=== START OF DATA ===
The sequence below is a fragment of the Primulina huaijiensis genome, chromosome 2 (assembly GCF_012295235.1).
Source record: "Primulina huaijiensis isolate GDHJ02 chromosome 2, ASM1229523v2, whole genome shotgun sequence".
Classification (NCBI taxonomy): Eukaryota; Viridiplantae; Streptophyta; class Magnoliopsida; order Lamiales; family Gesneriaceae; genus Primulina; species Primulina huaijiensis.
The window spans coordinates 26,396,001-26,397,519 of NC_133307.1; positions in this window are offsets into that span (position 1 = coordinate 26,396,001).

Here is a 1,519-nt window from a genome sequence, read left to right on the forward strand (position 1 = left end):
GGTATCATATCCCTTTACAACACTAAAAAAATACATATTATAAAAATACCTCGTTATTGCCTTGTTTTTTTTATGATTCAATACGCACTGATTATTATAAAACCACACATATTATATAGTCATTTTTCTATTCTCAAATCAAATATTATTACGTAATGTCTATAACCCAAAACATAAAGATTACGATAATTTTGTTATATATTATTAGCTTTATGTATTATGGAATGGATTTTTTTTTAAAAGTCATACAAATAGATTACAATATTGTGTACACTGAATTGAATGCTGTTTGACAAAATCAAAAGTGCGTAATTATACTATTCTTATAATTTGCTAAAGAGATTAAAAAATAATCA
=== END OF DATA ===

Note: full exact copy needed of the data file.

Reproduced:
The sequence below is a fragment of the Primulina huaijiensis genome, chromosome 2 (assembly GCF_012295235.1).
Source record: "Primulina huaijiensis isolate GDHJ02 chromosome 2, ASM1229523v2, whole genome shotgun sequence".
Classification (NCBI taxonomy): Eukaryota; Viridiplantae; Streptophyta; class Magnoliopsida; order Lamiales; family Gesneriaceae; genus Primulina; species Primulina huaijiensis.
The window spans coordinates 26,396,001-26,397,519 of NC_133307.1; positions in this window are offsets into that span (position 1 = coordinate 26,396,001).

Here is a 1,519-nt window from a genome sequence, read left to right on the forward strand (position 1 = left end):
GGTATCATATCCCTTTACAACACTAAAAAAATACATATTATAAAAATACCTCGTTATTGCCTTGTTTTTTTTATGATTCAATACGCACTGATTATTATAAAACCACACATATTATATAGTCATTTTTCTATTCTCAAATCAAATATTATTACGTAATGTCTATAACCCAAAACATAAAGATTACGATAATTTTGTTATATATTATTAGCTTTATGTATTATGGAATGGATTTTTTTTTAAAAGTCATACAAATAGATTACAATATTGTGTACACTGAATTGAATGCTGTTTGACAAAATCAAAAGTGCGTAATTATACTATTCTTATAATTTGCTAAAGAGATTAAAAAATAATCA